Bird Conservation Research, Inc. was founded in 1999 as a publicly supported, non-profit foundation with the purpose of providing scientific data for driving conservation action and developing high level educational resources to the science teaching community. The foundation’s focus is on the most diverse wildlife group, the birds, and on the habitats that support them. It principally serves the educational and conservation communities of southern New England although, based on our web site statistics, many of its products are used throughout the nation.
Clients include land trusts, town conservation/wetland/planning and zoning commissions, Connecticut Fund for the Environment, Connecticut Cooperative Extension System, Connecticut Department of Environmental Protection, Quinebaug-Shetucket Heritage Corridor (National Park Service), Thames Valley Watershed Council, Rhode Island Audubon Society, Rhode Island Department of Environmental Management, Connecticut Association of Biology Teachers, Connecticut Department of Education, and Massachusetts Department of Education. Because it has produced a rare commodity in the conservation arena- landscape-level, quantitative, statistically defensible data on wildlife resources, its services have been in demand by land conservation groups. Principal activities to date have been:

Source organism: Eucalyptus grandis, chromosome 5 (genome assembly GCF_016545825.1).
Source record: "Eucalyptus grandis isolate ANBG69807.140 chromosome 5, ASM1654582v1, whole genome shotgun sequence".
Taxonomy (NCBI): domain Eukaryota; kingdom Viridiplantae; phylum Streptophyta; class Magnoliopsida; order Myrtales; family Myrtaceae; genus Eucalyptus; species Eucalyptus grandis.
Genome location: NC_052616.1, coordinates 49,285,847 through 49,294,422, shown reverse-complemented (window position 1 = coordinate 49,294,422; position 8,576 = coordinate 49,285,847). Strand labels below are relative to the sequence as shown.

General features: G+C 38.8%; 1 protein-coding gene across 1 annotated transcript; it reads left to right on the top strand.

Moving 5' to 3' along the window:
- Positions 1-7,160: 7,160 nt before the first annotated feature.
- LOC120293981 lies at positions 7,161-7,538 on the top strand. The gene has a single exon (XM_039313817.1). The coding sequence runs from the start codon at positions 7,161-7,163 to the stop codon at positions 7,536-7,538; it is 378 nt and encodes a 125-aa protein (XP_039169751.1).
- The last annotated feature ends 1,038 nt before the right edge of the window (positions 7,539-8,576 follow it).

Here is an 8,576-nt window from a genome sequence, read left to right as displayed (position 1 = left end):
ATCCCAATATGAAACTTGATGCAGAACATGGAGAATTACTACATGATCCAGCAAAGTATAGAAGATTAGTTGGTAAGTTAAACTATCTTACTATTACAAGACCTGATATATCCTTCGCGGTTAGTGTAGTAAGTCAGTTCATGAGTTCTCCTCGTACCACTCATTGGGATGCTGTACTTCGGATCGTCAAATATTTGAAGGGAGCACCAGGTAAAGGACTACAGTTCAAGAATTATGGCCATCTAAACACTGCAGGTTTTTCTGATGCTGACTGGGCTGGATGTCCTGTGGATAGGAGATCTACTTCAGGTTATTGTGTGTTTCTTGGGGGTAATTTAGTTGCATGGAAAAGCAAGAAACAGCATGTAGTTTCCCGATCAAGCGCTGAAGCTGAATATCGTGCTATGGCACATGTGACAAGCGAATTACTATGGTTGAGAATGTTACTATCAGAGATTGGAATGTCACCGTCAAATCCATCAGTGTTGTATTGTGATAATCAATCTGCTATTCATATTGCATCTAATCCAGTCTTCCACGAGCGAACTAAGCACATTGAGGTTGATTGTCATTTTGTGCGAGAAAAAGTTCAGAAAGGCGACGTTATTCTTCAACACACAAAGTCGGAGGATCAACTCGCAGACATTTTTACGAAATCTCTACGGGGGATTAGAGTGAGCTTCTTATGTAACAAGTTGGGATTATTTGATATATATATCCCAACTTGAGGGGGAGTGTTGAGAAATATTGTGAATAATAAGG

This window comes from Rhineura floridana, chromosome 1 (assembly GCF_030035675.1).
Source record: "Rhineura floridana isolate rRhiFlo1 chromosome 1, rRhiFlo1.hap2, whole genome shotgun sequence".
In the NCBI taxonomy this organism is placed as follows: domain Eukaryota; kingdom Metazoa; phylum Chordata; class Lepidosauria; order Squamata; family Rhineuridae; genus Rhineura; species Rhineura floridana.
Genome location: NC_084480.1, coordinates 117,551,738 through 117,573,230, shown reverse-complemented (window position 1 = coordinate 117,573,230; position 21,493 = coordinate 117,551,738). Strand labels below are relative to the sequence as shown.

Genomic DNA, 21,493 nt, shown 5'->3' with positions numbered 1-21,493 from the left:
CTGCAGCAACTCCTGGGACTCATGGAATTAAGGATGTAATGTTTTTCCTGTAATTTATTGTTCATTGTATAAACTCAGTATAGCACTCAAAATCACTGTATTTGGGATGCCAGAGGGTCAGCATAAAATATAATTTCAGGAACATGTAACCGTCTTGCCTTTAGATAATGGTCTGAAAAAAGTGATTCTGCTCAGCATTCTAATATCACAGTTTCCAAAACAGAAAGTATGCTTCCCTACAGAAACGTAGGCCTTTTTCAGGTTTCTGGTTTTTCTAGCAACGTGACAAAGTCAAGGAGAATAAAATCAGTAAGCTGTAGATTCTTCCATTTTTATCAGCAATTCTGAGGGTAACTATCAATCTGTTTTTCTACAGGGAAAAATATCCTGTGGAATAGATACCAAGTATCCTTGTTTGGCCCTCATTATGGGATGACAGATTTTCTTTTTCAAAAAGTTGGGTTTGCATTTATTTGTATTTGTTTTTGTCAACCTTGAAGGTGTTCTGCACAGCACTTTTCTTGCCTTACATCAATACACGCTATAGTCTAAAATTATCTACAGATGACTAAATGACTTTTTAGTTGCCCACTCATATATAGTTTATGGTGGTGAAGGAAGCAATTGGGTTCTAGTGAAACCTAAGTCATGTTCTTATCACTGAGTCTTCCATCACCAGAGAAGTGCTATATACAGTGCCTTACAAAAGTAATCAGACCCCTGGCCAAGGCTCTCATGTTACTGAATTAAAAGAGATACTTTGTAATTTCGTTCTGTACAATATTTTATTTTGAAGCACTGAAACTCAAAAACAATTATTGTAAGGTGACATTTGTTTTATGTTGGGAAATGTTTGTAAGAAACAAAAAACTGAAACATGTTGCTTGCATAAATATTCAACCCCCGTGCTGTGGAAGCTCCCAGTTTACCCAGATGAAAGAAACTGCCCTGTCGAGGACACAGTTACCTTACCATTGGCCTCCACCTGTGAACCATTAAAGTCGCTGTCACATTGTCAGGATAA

1) Evaluating how habitat size, vegetation associations and habitat proximity influence the species richness and population density of marsh bird communities. This project produced Determinants of species-area relationships for marsh-nesting birds.
2) An eight-year quantitative survey to document the population densities and distributions of all forest bird species inhabiting southern New England. To date, this project has produced Factors influencing landscape-level diversity in forest bird communities of eastern Connecticut, and Seasonal shifts in population distributions and habitat use by permanent resident forest birds in eastern Connecticut, as well as the book Forest Birds of the Last Green Valley- a natural resource atlas for conservation planners. This book was distributed to all town conservation commissions in the study area (eastern Connecticut) at no charge.
3) Production of the non-technical book, Discover the Critical Habitats of Connecticut, which explored natural history and conservation issues for a target audience of families, upper level high school students and community college students.
4) Based on this book, a video series on New England habitats and the nature of scientific research has been initiated. The pilot video, Floodplains, is presently available via www.birdconservationresearch.org. The videos Beaches and Bogs are also now posted to the web site. Companion PowerPoint presentations are available as well.
5) In conjunction with the Advanced Placement Environmental Science curriculum, a college-level program offered at high schools throughout the country, we have prepared a series of PowerPoint presentations that follow national learning objectives. To date, we have produced Earth Systems and Resources, The Living World, Population and Environmental Pollution.
6) Evaluating regional conservation priorities for endangered bird species in light of continental distributions and population trend of these species. This project produced Endangered species, provincialism, and a continental approach to bird conservation.
Most all of these products are available as free downloads from the web site.